The UK government has been chided today by the parliamentary Environmental Audit Committee (EAC) over its failure to provide clarity on ‘green’ taxes.
The Committee published today the government’s response to its report dating from last July, which analysed the Treasury’s approach to ‘green’ taxes.
The report called for a clear definition of ‘environmental taxes’ and recommended that the government develop a green taxation strategy.
The Committee also criticised the Treasury’s attempts to turn environmental taxation, which should be aimed at changing behaviour, to a revenue-generating enterprise.
But the government’s response to the report is late and incomplete, according to the Committee, as it does not address the first four recommendations.
“The government has taken nearly seven months to respond to our report, which is an unacceptable delay,” says Committee chair Joan Walley. “It is also unacceptable, after such a long interval, to provide an incomplete response, which does not address our pivotal recommendation for clarity about what constitutes an ‘environmental tax’ and the need for an environmental taxation strategy.”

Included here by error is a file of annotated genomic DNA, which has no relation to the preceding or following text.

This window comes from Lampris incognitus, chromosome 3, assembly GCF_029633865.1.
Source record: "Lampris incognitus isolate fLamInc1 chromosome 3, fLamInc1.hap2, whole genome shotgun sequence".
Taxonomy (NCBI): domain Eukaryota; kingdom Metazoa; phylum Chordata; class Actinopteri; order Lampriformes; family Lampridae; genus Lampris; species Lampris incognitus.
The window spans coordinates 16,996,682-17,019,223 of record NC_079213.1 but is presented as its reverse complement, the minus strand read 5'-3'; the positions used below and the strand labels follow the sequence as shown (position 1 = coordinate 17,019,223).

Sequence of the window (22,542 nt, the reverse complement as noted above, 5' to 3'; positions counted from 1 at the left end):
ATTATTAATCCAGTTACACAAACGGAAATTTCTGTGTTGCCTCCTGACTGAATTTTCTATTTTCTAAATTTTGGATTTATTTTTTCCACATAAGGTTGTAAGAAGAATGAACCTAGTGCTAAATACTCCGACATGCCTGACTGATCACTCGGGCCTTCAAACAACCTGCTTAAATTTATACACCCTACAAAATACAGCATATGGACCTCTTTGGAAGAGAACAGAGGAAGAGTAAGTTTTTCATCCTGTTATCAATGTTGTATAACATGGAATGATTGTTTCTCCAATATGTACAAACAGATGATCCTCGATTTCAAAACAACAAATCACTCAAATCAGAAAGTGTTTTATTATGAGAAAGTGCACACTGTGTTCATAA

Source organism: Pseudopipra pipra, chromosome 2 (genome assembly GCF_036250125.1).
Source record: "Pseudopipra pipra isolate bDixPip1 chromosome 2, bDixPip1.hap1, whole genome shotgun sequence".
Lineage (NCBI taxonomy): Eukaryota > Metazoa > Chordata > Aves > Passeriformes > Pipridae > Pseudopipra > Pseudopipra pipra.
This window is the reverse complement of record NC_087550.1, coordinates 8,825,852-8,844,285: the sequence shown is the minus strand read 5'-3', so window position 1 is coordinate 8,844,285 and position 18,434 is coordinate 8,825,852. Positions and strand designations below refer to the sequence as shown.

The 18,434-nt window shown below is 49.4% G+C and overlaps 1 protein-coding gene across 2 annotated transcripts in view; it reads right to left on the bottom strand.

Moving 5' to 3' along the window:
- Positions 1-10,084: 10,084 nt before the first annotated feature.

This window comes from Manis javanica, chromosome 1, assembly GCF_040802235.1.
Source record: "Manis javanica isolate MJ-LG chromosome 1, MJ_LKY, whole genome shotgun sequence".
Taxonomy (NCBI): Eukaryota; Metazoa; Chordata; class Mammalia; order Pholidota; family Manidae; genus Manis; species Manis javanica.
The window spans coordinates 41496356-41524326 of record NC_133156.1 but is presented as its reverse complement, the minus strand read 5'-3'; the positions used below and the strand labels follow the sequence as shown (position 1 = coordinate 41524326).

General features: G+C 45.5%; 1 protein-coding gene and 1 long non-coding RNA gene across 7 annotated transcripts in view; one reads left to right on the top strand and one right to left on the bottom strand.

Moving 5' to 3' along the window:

Action on these issues is key to enabling the government to deliver an increasing proportion of environmental taxation and evaluate its effectiveness, she adds.
“Our inquiry last year showed that the Treasury was undermining public trust in green taxes by appearing to use them as a revenue raising tool rather than a serious attempt to change environmentally damaging behaviour,” says Walley.
Public lack of confidence will continue, she says, until the government clarifies its environmental taxation strategy.
For further information:
UK’s carbon price floor could harm industry and consumers, warns committee (26-Jan)
UK organisations raise concerns over the government’s Green Deal (18-Jan)
UK government’s Green Deal could fail, warns committee (21-Dec 2011)
UK government presses ahead with electricity market reform (16-Dec 2011)
06 February 2012